Six weeks ago today a visiting friend found an hours-old kitten in the corral. He brought her inside and I thought she was a white mouse or a tiny weasel—she looked nothing like a kitten. When he’d first spotted her wallowing in the dirt beneath the shuffling hooves of the milk cows and their calves, my friend had thought the same thing. Only the kitten’s yowling gave her true identity away.
I wasn’t excited about trying to raise a kitten that tiny, and neither was he, so first we put her in a box filled with soft, fresh straw, then placed the box in the barn by the corral. Perhaps her mother had been moving her den, and had dropped the baby by accident on the way from point A to point B, we reasoned. But when we went back later to check, the baby was still crying with an intensity that seemed impossible considering her frail stature. No Mama Cat in a half-mile vicinity could have missed the poor baby’s howls of hunger and fear. It was clear there would be no feline rescuer.
Honestly, if I were any less soft-hearted, I would have turned and walked away. I had taken in a few bottle kittens before, though never one so young, and it always ended with heartbreak and exhaustion. Neonatal kittens must be fed every two to three hours around the clock and even with the best care, the prognosis isn’t good. But, as I am quite notably much more soft-hearted than I am sensible, I took the kitten inside.
Never once in the following five weeks did I expect that kitten to make it more than another few days. And never once did she waver in her desire to live. There were some very rough patches, but through them all she yowled her amazingly loud and resonant yowl at regular intervals asking for milk, even when she was too sick to drink much more than a sip at a time. This morning I went downstairs to feed her and discovered her calmly waiting at the bottom of the steps. She’d figured out how to climb out of the playpen we’d been keeping her in and knew right where I’d be when breakfast time arrived. “Well, it definitely seems like she is going to live!” I said to myself.
Meanwhile, I have been struggling through a season of health issues that are as mysterious as they are limiting. Every time I think I’m in the clear, random symptoms and the accompanying anxiety return without warning. In other words, the thrill of the kitten’s triumphs has been vastly overshadowed by my own woes.
After finding the kitten waiting at the foot of the steps, then feeding her breakfast, I took her outside for a short play session. She gamboled through the weeds by my feet while the dogs jogged around attending to all their morning appointments. It’s been unseasonably cool here, but you could feel the weather had turned. The air was damp from the dew but warm; the early light caught the microscopic beads of moisture in the air and everything had a little extra shimmer. I had on a sweater and shorts, and the sun peeking up from the eastern horizon felt like medicine on my bare legs. I turned toward it, leaving my back to the cool shadows of the western horizon.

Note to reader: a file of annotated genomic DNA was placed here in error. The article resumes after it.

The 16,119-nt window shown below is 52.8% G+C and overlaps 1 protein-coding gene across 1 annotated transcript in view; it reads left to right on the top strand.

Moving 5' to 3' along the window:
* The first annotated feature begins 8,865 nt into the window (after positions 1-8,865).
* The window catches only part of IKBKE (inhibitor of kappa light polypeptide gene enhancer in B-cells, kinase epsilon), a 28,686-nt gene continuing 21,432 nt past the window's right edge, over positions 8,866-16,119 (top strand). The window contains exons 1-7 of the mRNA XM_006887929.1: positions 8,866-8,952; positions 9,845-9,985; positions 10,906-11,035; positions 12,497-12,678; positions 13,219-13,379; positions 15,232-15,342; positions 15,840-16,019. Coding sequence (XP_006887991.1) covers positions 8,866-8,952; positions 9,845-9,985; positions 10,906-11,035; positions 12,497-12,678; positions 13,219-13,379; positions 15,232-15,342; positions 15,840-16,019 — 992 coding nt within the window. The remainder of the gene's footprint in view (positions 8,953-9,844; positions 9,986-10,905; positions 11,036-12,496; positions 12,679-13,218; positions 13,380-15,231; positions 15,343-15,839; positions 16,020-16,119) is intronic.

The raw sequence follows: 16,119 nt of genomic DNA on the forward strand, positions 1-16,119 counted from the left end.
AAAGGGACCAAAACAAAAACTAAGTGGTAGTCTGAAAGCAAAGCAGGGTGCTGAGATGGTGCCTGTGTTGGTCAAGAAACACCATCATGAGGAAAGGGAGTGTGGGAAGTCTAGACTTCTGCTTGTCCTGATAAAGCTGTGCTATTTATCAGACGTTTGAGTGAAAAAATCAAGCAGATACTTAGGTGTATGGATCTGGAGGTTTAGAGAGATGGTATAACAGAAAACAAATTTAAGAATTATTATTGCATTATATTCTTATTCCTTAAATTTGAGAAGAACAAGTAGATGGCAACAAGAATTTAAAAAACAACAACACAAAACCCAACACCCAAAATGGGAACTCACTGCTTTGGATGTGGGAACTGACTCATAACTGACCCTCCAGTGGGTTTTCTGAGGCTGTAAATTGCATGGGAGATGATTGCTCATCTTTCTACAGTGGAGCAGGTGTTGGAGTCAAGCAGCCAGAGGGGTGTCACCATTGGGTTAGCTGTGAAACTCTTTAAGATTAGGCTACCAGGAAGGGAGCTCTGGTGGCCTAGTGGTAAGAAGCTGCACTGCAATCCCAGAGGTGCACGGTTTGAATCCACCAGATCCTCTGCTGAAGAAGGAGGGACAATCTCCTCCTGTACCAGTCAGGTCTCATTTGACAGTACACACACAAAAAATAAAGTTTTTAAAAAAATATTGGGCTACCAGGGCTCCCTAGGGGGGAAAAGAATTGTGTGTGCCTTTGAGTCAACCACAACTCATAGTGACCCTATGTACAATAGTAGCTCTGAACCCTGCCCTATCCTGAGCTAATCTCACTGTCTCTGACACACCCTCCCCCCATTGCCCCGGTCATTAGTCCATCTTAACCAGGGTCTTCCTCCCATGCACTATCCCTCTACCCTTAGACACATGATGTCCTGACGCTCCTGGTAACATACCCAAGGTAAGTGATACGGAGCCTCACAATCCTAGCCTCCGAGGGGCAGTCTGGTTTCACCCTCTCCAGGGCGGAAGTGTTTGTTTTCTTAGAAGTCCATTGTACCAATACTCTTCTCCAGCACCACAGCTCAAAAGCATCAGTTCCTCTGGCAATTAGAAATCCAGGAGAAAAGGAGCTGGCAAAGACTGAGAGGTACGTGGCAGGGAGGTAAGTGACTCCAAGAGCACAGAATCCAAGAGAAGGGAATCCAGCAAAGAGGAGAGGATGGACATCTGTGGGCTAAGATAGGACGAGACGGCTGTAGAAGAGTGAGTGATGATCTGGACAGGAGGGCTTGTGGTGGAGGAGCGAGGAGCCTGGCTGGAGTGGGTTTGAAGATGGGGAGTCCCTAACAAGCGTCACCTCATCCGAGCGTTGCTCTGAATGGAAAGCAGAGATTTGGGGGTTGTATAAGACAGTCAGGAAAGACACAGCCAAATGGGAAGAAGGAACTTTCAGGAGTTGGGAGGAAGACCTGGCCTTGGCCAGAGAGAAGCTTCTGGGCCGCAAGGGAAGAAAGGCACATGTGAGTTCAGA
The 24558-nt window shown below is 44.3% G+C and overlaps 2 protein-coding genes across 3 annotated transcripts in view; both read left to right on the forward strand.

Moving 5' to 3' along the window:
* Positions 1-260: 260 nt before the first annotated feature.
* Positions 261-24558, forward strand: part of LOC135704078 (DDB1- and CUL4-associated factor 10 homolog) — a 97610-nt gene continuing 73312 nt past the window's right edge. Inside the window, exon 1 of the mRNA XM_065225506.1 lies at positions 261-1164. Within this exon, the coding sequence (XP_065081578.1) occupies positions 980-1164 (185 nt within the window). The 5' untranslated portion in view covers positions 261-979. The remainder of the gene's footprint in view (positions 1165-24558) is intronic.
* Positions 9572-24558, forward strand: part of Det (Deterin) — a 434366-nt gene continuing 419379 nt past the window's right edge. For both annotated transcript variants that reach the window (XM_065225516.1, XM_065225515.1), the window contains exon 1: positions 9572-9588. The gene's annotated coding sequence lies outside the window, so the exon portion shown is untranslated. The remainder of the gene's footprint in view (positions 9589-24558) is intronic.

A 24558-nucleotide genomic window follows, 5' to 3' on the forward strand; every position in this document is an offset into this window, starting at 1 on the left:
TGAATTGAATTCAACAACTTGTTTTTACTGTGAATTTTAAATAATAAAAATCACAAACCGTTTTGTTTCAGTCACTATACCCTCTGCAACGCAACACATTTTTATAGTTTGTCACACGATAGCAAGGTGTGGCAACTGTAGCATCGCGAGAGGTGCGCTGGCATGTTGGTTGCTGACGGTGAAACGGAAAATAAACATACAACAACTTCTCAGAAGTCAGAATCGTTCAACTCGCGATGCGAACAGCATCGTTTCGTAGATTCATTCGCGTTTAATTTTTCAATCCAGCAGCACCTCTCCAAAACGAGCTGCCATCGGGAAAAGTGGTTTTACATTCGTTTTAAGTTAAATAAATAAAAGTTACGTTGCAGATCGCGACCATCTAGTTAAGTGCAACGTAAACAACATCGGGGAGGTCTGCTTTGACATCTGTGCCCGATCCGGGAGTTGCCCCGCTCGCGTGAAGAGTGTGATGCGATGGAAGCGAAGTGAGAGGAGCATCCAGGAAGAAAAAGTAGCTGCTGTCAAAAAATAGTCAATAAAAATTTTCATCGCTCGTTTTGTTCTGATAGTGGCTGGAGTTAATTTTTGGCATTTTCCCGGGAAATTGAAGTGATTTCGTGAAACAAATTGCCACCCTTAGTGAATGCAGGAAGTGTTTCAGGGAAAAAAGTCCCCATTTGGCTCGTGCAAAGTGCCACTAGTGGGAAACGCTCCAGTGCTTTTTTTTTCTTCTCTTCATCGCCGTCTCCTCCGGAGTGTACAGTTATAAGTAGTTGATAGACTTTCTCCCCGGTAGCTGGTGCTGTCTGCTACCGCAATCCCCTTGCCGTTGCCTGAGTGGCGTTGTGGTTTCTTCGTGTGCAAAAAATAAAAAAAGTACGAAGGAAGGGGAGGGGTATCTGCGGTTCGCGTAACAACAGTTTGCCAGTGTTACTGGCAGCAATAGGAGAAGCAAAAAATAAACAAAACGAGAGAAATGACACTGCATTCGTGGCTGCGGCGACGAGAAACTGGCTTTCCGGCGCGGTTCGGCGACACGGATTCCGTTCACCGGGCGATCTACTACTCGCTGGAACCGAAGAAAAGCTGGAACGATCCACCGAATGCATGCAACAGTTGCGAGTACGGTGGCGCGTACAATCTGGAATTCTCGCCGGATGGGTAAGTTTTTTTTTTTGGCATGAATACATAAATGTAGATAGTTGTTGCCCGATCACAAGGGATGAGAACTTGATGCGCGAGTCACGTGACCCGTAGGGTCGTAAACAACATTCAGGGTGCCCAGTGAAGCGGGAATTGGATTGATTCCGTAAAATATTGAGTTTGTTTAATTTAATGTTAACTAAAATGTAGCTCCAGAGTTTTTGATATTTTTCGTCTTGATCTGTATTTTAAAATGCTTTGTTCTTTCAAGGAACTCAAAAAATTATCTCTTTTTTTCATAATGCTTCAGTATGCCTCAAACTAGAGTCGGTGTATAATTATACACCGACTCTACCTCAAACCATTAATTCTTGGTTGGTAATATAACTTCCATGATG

There’s an old adage about the two wolves that live inside each of us, locked in an eternal battle. One represents the parts of us that are expansive, joyful, and loving; the other represents all the parts that are cramped, gnawing, and fearful. The story goes on to admonish: The wolf you feed is the one that will win.
I think of that adage all the time and have spent a lot of my adulthood earnestly trying to figure out if I’m feeding the right one. Turning toward the sun this morning, basking in the presence of my little miracle kitten after so many days of fretting, a younger version of myself would be tempted to tell you I’ve finally figured out how to feed the right wolf.
That would make a wonderful ending to the column, wouldn’t it? But the truth is I could feel the shadows at my back as viscerally as I could feel the sun on my front. And now I’m suddenly wondering if the next chapter of my life won’t be learning to accept and live with both wolves, because, after all, both of them are me.
Eliza Blue lives on a ranch in northwest South Dakota. She’s a musician, mom, author, and shepherd. She writes a column for newspapers in her region and produces audio commentary for South Dakota Public Radio. You can learn more about Eliza on her website.